Continuous drainage of cerebrospinal fluid from lumbar cistern drainage is one of the most commonly used treatment techniques in neurosurgery (Figures 1A, B). Its main purpose is to drain bloody or contaminated cerebrospinal fluid outside the skull. It is also sometimes used to monitor and control intracranial pressure and promote wound healing of cerebrospinal fluid rhinorrhea/otorrhea. Drainage tube blockage is a common complication of continuous lumbar cistern drainage. Once the tube is blocked, the daily drainage volume of cerebrospinal fluid decreases significantly or is completely absent, which hinders the purpose of treatment. At the same time, the existence of the drainage tube increases the possibility of infection (Fried et al., 2016). We retrospectively analyzed the risk factors for lumbar cistern blockage. (1) Cerebrospinal fluid characteristics [infection (Figure 1C) or blood] are the main reason for lumbar cistern blockage. The protein content in the infected cerebrospinal fluid is increased, viscous infectious secretion can be seen in the cerebrospinal fluid with the naked eye, and the bloody cerebrospinal fluid is mixed with blood clots, a large amount of hemoglobin and inflammatory factors after red blood cell disintegration. These abnormal impurities are easily attached to the inner wall of the drainage tube. With the accumulation of impurities, the diameter of the drainage tube gradually narrows or is even blocked completely. (2) The leakage of cerebrospinal fluid at the lumbar cistern puncture point is an early sign of lumbar cistern blockage, which indirectly indicates that the lumbar cistern is blocked, leading to increased pressure in the spinal canal and forcing cerebrospinal fluid to flow out of the puncture point (Figure 1D). We compared BMI, and the thickness of subcutaneous fat at the puncture point prevented cerebrospinal fluid leakage to some extent, but there was no significant difference. The most fundamental reason is that the drainage tube is blocked, which leads to an increase in local cerebrospinal fluid accumulation in the spinal canal, and when the pressure reaches a certain point, the cerebrospinal fluid exudes from the puncture point. (3) Daily drainage volume: lumbar cistern drainage can achieve maximum drainage while ensuring safety. Studies have shown that continuous drainage of 200 ml every day is safe (Wang et al., 2013), and some studies have confirmed that the maximum drainage volume should not exceed 300 ml (Ma et al., 2021), and this needs to be comprehensively evaluated according to the characteristics of individual conditions and clinical manifestations. Ensuring continuous drainage can reduce the probability of drainage blockage by continuously flushing and pushing CSF, drainage wall-attached infectious substances, blood clots, or proteins out. (4) As the duration of drainage increased (≥7 days), the probability of drainage tube blockage increased significantly, and the probability of infection caused by catheterization also increased significantly.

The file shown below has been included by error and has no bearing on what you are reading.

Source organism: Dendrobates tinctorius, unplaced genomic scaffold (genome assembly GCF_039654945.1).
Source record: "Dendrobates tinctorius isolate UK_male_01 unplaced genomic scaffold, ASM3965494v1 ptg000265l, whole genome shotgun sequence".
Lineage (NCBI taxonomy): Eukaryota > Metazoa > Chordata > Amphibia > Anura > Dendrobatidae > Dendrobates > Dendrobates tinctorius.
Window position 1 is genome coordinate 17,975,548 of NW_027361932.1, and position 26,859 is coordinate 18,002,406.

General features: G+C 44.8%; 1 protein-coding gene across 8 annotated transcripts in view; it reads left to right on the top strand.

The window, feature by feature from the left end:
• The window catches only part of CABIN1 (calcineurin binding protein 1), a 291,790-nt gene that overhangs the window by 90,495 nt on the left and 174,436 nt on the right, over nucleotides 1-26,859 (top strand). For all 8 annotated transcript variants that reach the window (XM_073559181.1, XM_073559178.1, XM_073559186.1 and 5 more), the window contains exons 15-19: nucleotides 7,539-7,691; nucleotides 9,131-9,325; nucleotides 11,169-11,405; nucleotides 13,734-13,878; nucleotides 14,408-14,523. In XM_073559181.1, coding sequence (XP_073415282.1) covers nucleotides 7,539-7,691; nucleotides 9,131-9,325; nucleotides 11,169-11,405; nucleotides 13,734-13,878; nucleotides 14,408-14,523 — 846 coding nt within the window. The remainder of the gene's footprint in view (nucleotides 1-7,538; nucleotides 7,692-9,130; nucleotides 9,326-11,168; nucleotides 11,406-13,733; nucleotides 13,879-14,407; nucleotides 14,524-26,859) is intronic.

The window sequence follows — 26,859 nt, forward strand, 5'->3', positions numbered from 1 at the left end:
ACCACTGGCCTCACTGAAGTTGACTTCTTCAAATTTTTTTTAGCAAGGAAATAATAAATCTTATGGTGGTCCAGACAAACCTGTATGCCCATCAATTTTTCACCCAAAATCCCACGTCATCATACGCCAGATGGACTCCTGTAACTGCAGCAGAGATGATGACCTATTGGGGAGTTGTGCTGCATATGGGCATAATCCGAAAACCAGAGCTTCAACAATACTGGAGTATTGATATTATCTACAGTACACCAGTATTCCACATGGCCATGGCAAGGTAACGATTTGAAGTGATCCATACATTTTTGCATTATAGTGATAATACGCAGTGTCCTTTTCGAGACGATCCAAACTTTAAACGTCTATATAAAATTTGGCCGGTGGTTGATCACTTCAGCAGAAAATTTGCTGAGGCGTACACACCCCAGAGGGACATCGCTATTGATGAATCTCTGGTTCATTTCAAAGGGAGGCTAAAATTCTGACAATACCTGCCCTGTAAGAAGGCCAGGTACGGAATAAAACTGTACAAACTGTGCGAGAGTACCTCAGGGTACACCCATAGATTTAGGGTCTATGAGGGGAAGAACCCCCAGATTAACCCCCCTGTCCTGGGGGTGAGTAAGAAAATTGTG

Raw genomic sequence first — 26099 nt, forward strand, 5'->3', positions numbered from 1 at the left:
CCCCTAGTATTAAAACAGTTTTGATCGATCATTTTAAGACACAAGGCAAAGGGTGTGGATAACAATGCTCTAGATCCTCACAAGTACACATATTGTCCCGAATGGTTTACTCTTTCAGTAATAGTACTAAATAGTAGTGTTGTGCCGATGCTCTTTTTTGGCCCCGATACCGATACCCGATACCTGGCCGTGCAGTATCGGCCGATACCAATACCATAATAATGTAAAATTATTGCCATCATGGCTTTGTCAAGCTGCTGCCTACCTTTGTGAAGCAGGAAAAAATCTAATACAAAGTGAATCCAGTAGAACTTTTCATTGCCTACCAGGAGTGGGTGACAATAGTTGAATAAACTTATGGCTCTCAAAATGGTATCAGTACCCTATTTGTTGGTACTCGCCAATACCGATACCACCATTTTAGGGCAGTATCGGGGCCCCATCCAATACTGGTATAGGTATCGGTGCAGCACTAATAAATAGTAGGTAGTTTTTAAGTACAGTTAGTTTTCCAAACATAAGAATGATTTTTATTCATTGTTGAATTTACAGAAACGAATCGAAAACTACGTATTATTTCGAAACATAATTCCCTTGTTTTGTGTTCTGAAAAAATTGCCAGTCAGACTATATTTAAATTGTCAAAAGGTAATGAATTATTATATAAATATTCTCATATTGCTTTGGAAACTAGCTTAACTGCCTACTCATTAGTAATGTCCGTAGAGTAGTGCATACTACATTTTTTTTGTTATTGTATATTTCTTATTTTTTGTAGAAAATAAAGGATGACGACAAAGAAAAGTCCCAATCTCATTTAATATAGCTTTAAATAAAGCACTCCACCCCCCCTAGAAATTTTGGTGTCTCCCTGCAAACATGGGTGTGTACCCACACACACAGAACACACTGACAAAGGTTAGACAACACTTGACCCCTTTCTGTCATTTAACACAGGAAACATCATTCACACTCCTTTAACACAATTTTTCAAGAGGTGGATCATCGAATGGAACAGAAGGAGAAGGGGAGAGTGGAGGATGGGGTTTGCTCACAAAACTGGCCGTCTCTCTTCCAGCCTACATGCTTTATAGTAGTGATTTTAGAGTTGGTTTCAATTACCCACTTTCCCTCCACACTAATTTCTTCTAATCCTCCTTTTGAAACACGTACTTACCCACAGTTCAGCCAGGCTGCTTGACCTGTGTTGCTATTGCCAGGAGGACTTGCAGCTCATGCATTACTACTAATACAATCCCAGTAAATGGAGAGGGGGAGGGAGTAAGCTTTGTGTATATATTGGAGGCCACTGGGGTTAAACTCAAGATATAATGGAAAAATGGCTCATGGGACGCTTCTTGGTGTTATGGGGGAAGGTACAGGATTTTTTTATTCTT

Figure 1. (A) The routine puncture site of lumbar cistern is between L3–4 (purple arrow); (B) the length of the drainage tube in the spinal canal is about 20 cm (purple arrow); (C) yellow, purulent cerebrospinal fluid flowing out of lumbar cistern canal; (D) intermittent bloody cerebrospinal fluid outflow at puncture site.